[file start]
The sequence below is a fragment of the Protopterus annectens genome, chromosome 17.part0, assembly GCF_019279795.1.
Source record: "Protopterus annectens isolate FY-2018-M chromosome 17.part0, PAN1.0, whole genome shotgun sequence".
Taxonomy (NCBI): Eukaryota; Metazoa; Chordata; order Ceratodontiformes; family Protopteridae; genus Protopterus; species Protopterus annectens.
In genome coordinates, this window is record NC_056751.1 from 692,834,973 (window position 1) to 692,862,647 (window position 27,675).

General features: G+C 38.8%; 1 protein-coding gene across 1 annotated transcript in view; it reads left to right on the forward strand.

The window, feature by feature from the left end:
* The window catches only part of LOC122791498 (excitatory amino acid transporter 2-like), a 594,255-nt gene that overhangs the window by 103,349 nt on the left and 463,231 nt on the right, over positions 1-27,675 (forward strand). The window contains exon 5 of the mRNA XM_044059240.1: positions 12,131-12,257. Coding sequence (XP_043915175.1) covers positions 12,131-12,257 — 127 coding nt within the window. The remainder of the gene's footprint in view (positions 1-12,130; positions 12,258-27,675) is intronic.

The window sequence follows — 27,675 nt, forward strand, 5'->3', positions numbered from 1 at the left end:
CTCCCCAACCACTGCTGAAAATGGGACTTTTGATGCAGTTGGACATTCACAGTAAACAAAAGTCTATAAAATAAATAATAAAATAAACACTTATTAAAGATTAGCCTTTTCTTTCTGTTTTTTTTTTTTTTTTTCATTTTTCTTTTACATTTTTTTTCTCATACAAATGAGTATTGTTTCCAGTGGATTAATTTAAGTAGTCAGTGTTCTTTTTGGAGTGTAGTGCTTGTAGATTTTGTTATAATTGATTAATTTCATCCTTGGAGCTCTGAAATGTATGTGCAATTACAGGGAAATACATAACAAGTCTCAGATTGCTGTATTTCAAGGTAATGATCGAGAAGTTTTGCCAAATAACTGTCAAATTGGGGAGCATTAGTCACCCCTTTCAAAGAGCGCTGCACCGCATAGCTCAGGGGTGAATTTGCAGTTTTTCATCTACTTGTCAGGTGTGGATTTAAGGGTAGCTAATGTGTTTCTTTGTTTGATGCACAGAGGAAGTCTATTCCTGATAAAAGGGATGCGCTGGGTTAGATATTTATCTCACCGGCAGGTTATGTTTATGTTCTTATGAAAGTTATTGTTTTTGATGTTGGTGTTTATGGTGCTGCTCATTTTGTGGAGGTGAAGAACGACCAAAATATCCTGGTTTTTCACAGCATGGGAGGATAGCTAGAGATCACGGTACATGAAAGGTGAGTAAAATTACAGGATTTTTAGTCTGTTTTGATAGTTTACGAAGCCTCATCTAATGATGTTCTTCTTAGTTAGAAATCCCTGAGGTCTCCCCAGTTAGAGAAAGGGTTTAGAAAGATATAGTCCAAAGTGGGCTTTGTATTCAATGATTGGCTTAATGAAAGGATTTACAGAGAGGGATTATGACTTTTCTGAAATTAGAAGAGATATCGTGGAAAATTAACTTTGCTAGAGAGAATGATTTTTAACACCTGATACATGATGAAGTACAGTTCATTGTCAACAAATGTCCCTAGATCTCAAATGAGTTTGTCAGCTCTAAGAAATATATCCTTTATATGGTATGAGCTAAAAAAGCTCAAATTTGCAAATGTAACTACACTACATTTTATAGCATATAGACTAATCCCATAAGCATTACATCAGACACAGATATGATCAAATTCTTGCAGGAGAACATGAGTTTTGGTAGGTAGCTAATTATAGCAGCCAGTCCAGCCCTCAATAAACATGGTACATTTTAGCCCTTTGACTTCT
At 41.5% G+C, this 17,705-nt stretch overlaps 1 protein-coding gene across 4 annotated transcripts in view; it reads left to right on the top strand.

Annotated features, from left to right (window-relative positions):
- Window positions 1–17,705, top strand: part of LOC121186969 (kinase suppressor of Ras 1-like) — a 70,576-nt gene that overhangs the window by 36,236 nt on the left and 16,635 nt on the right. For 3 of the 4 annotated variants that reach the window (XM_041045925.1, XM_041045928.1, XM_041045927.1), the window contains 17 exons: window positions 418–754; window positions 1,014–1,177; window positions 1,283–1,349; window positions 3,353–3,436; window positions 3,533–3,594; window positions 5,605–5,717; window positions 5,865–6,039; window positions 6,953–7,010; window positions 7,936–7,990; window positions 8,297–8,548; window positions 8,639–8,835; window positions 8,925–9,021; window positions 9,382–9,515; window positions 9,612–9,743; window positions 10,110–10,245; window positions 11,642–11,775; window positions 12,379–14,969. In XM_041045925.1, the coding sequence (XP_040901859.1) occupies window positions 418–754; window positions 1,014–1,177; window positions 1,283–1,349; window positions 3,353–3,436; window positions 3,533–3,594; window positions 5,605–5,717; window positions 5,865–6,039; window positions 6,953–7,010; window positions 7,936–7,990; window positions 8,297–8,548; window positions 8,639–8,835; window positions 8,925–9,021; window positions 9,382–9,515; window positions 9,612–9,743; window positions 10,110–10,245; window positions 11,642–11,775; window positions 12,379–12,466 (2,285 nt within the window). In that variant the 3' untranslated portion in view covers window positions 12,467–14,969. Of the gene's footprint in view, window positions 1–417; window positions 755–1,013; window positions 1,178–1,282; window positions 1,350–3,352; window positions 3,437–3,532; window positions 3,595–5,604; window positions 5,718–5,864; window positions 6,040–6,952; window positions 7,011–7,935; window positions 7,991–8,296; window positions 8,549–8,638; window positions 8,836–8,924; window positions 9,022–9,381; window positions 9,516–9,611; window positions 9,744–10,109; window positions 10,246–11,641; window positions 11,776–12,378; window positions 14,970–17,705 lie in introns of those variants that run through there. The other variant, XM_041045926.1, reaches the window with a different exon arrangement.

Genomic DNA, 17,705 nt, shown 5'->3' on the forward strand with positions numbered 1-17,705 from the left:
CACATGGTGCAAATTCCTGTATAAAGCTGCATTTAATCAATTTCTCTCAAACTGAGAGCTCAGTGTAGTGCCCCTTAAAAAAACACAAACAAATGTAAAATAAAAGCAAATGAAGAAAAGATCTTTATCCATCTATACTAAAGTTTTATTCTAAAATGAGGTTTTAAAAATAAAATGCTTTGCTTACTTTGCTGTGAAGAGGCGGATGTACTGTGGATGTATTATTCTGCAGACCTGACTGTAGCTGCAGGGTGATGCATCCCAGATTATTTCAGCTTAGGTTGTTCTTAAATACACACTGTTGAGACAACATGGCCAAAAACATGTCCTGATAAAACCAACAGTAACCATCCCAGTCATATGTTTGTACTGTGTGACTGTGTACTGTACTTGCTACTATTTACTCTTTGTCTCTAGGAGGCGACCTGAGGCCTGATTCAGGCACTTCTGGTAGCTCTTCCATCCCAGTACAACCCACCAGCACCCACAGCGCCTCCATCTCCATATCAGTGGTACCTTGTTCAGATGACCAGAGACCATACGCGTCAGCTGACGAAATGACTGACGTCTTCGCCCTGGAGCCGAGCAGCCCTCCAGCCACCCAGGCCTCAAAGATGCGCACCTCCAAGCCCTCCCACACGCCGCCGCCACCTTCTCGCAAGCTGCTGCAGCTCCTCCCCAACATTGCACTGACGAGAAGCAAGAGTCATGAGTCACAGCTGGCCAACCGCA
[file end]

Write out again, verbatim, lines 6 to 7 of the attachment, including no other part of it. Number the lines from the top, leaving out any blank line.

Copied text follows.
The window, feature by feature from the left end:
* The window catches only part of LOC122791498 (excitatory amino acid transporter 2-like), a 594,255-nt gene that overhangs the window by 103,349 nt on the left and 463,231 nt on the right, over positions 1-27,675 (forward strand). The window contains exon 5 of the mRNA XM_044059240.1: positions 12,131-12,257. Coding sequence (XP_043915175.1) covers positions 12,131-12,257 — 127 coding nt within the window. The remainder of the gene's footprint in view (positions 1-12,130; positions 12,258-27,675) is intronic.